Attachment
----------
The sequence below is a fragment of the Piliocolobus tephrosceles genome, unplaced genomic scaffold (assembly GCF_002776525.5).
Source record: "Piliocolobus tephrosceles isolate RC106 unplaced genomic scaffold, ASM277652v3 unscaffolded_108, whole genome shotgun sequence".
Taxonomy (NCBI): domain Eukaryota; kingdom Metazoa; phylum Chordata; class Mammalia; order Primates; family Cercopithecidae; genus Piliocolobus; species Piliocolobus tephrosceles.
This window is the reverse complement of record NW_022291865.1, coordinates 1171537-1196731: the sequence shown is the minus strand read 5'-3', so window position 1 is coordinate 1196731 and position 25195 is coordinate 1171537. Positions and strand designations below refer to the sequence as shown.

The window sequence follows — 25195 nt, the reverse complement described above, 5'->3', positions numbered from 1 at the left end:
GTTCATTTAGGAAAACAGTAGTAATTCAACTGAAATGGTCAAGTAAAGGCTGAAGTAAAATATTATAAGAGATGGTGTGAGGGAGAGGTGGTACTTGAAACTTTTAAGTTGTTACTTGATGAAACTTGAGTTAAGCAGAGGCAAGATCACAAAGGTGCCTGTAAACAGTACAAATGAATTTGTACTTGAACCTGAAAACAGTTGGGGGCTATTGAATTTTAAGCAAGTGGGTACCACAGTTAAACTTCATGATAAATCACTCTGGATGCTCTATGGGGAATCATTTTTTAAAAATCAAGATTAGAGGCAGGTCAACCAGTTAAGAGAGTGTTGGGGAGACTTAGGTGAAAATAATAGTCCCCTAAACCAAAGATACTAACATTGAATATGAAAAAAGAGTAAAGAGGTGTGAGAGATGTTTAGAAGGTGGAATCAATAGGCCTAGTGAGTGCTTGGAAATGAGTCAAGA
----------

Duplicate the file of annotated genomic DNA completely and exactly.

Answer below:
The sequence below is a fragment of the Piliocolobus tephrosceles genome, unplaced genomic scaffold (assembly GCF_002776525.5).
Source record: "Piliocolobus tephrosceles isolate RC106 unplaced genomic scaffold, ASM277652v3 unscaffolded_108, whole genome shotgun sequence".
Taxonomy (NCBI): domain Eukaryota; kingdom Metazoa; phylum Chordata; class Mammalia; order Primates; family Cercopithecidae; genus Piliocolobus; species Piliocolobus tephrosceles.
This window is the reverse complement of record NW_022291865.1, coordinates 1171537-1196731: the sequence shown is the minus strand read 5'-3', so window position 1 is coordinate 1196731 and position 25195 is coordinate 1171537. Positions and strand designations below refer to the sequence as shown.

The window sequence follows — 25195 nt, the reverse complement described above, 5'->3', positions numbered from 1 at the left end:
GTTCATTTAGGAAAACAGTAGTAATTCAACTGAAATGGTCAAGTAAAGGCTGAAGTAAAATATTATAAGAGATGGTGTGAGGGAGAGGTGGTACTTGAAACTTTTAAGTTGTTACTTGATGAAACTTGAGTTAAGCAGAGGCAAGATCACAAAGGTGCCTGTAAACAGTACAAATGAATTTGTACTTGAACCTGAAAACAGTTGGGGGCTATTGAATTTTAAGCAAGTGGGTACCACAGTTAAACTTCATGATAAATCACTCTGGATGCTCTATGGGGAATCATTTTTTAAAAATCAAGATTAGAGGCAGGTCAACCAGTTAAGAGAGTGTTGGGGAGACTTAGGTGAAAATAATAGTCCCCTAAACCAAAGATACTAACATTGAATATGAAAAAAGAGTAAAGAGGTGTGAGAGATGTTTAGAAGGTGGAATCAATAGGCCTAGTGAGTGCTTGGAAATGAGTCAAGA